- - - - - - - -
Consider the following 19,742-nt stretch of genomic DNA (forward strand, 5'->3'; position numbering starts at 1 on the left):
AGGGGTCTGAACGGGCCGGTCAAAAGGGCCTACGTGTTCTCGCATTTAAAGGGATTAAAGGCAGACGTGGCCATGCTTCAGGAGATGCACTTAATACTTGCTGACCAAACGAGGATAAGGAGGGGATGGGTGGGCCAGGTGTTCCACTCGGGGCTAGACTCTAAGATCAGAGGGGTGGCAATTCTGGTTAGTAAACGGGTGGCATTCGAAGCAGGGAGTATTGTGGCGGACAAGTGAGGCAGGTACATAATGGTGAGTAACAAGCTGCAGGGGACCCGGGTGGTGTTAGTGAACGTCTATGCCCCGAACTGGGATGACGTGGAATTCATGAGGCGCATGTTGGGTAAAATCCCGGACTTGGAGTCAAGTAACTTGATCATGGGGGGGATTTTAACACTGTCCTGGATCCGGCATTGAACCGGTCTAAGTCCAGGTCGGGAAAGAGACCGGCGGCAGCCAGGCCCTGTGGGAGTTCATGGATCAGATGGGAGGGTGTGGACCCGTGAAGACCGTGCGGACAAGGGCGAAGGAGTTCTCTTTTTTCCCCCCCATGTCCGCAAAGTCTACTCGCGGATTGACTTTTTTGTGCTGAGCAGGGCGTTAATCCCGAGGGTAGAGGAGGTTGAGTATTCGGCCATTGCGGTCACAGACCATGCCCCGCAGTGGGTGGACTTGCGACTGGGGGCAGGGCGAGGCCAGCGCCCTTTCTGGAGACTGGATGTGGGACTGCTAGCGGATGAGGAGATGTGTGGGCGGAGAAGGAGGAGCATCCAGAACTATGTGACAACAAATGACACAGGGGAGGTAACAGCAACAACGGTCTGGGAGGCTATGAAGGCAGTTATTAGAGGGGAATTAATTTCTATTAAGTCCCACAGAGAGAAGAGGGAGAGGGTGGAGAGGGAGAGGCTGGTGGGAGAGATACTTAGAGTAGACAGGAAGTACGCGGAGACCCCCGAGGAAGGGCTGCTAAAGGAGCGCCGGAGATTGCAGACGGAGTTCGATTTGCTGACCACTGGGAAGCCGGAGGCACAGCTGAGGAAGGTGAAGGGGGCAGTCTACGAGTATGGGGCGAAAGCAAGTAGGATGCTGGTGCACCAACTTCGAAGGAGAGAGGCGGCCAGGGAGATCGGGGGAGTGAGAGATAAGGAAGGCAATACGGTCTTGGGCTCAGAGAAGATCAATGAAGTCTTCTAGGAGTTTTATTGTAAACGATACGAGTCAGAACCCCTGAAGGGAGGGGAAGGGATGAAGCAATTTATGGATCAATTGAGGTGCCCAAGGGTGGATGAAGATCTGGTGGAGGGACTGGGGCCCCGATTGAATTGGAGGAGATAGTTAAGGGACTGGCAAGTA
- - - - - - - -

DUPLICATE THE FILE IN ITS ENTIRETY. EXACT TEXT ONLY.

Consider the following 19,742-nt stretch of genomic DNA (forward strand, 5'->3'; position numbering starts at 1 on the left):
AGGGGTCTGAACGGGCCGGTCAAAAGGGCCTACGTGTTCTCGCATTTAAAGGGATTAAAGGCAGACGTGGCCATGCTTCAGGAGATGCACTTAATACTTGCTGACCAAACGAGGATAAGGAGGGGATGGGTGGGCCAGGTGTTCCACTCGGGGCTAGACTCTAAGATCAGAGGGGTGGCAATTCTGGTTAGTAAACGGGTGGCATTCGAAGCAGGGAGTATTGTGGCGGACAAGTGAGGCAGGTACATAATGGTGAGTAACAAGCTGCAGGGGACCCGGGTGGTGTTAGTGAACGTCTATGCCCCGAACTGGGATGACGTGGAATTCATGAGGCGCATGTTGGGTAAAATCCCGGACTTGGAGTCAAGTAACTTGATCATGGGGGGGATTTTAACACTGTCCTGGATCCGGCATTGAACCGGTCTAAGTCCAGGTCGGGAAAGAGACCGGCGGCAGCCAGGCCCTGTGGGAGTTCATGGATCAGATGGGAGGGTGTGGACCCGTGAAGACCGTGCGGACAAGGGCGAAGGAGTTCTCTTTTTTCCCCCCCATGTCCGCAAAGTCTACTCGCGGATTGACTTTTTTGTGCTGAGCAGGGCGTTAATCCCGAGGGTAGAGGAGGTTGAGTATTCGGCCATTGCGGTCACAGACCATGCCCCGCAGTGGGTGGACTTGCGACTGGGGGCAGGGCGAGGCCAGCGCCCTTTCTGGAGACTGGATGTGGGACTGCTAGCGGATGAGGAGATGTGTGGGCGGAGAAGGAGGAGCATCCAGAACTATGTGACAACAAATGACACAGGGGAGGTAACAGCAACAACGGTCTGGGAGGCTATGAAGGCAGTTATTAGAGGGGAATTAATTTCTATTAAGTCCCACAGAGAGAAGAGGGAGAGGGTGGAGAGGGAGAGGCTGGTGGGAGAGATACTTAGAGTAGACAGGAAGTACGCGGAGACCCCCGAGGAAGGGCTGCTAAAGGAGCGCCGGAGATTGCAGACGGAGTTCGATTTGCTGACCACTGGGAAGCCGGAGGCACAGCTGAGGAAGGTGAAGGGGGCAGTCTACGAGTATGGGGCGAAAGCAAGTAGGATGCTGGTGCACCAACTTCGAAGGAGAGAGGCGGCCAGGGAGATCGGGGGAGTGAGAGATAAGGAAGGCAATACGGTCTTGGGCTCAGAGAAGATCAATGAAGTCTTCTAGGAGTTTTATTGTAAACGATACGAGTCAGAACCCCTGAAGGGAGGGGAAGGGATGAAGCAATTTATGGATCAATTGAGGTGCCCAAGGGTGGATGAAGATCTGGTGGAGGGACTGGGGCCCCGATTGAATTGGAGGAGATAGTTAAGGGACTGGCAAGTA